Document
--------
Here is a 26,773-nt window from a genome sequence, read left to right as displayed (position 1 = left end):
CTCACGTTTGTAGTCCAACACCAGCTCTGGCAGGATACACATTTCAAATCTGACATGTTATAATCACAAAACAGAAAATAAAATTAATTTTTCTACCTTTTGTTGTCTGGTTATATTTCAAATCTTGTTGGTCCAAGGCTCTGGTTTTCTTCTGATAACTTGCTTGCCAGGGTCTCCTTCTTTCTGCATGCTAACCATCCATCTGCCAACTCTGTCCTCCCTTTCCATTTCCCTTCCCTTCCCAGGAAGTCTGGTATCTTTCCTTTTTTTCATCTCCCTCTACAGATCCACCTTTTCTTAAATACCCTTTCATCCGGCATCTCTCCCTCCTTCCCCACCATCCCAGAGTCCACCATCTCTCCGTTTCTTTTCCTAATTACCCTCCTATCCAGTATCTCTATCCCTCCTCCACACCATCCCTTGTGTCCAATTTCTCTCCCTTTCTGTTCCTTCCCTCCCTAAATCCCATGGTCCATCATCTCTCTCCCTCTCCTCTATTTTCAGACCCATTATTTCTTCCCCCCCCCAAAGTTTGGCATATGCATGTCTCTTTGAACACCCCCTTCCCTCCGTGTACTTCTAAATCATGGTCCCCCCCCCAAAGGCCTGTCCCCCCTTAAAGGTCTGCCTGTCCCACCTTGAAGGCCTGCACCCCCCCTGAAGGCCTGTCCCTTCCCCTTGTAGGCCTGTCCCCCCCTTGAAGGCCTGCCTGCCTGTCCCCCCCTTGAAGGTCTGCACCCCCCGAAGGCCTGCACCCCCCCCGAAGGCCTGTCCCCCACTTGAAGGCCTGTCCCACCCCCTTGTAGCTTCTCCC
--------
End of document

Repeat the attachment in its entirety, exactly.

Here is a 26,773-nt window from a genome sequence, read left to right as displayed (position 1 = left end):
CTCACGTTTGTAGTCCAACACCAGCTCTGGCAGGATACACATTTCAAATCTGACATGTTATAATCACAAAACAGAAAATAAAATTAATTTTTCTACCTTTTGTTGTCTGGTTATATTTCAAATCTTGTTGGTCCAAGGCTCTGGTTTTCTTCTGATAACTTGCTTGCCAGGGTCTCCTTCTTTCTGCATGCTAACCATCCATCTGCCAACTCTGTCCTCCCTTTCCATTTCCCTTCCCTTCCCAGGAAGTCTGGTATCTTTCCTTTTTTTCATCTCCCTCTACAGATCCACCTTTTCTTAAATACCCTTTCATCCGGCATCTCTCCCTCCTTCCCCACCATCCCAGAGTCCACCATCTCTCCGTTTCTTTTCCTAATTACCCTCCTATCCAGTATCTCTATCCCTCCTCCACACCATCCCTTGTGTCCAATTTCTCTCCCTTTCTGTTCCTTCCCTCCCTAAATCCCATGGTCCATCATCTCTCTCCCTCTCCTCTATTTTCAGACCCATTATTTCTTCCCCCCCCCAAAGTTTGGCATATGCATGTCTCTTTGAACACCCCCTTCCCTCCGTGTACTTCTAAATCATGGTCCCCCCCCCAAAGGCCTGTCCCCCCTTAAAGGTCTGCCTGTCCCACCTTGAAGGCCTGCACCCCCCCTGAAGGCCTGTCCCTTCCCCTTGTAGGCCTGTCCCCCCCTTGAAGGCCTGCCTGCCTGTCCCCCCCTTGAAGGTCTGCACCCCCCGAAGGCCTGCACCCCCCCCGAAGGCCTGTCCCCCACTTGAAGGCCTGTCCCACCCCCTTGTAGCTTCTCCC